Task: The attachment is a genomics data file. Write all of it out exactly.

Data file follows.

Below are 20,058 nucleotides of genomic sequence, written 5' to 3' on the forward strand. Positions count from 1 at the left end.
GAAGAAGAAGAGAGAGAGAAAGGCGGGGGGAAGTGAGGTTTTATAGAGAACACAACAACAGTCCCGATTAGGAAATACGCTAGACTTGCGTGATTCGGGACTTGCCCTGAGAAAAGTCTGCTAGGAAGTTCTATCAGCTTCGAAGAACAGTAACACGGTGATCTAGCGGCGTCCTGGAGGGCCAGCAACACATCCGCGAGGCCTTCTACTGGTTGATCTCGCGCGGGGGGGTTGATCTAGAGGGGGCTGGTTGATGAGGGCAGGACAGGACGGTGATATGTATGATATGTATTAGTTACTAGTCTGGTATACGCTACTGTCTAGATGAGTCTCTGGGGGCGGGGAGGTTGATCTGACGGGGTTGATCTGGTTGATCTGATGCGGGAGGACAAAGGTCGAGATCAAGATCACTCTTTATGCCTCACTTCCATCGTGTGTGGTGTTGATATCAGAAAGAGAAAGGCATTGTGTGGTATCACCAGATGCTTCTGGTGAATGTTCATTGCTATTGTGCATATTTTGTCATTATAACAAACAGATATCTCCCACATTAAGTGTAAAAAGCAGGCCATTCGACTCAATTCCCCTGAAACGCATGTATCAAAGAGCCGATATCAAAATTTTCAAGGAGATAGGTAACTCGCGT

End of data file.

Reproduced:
Below are 20,058 nucleotides of genomic sequence, written 5' to 3' on the forward strand. Positions count from 1 at the left end.
GAAGAAGAAGAGAGAGAGAAAGGCGGGGGGAAGTGAGGTTTTATAGAGAACACAACAACAGTCCCGATTAGGAAATACGCTAGACTTGCGTGATTCGGGACTTGCCCTGAGAAAAGTCTGCTAGGAAGTTCTATCAGCTTCGAAGAACAGTAACACGGTGATCTAGCGGCGTCCTGGAGGGCCAGCAACACATCCGCGAGGCCTTCTACTGGTTGATCTCGCGCGGGGGGGTTGATCTAGAGGGGGCTGGTTGATGAGGGCAGGACAGGACGGTGATATGTATGATATGTATTAGTTACTAGTCTGGTATACGCTACTGTCTAGATGAGTCTCTGGGGGCGGGGAGGTTGATCTGACGGGGTTGATCTGGTTGATCTGATGCGGGAGGACAAAGGTCGAGATCAAGATCACTCTTTATGCCTCACTTCCATCGTGTGTGGTGTTGATATCAGAAAGAGAAAGGCATTGTGTGGTATCACCAGATGCTTCTGGTGAATGTTCATTGCTATTGTGCATATTTTGTCATTATAACAAACAGATATCTCCCACATTAAGTGTAAAAAGCAGGCCATTCGACTCAATTCCCCTGAAACGCATGTATCAAAGAGCCGATATCAAAATTTTCAAGGAGATAGGTAACTCGCGT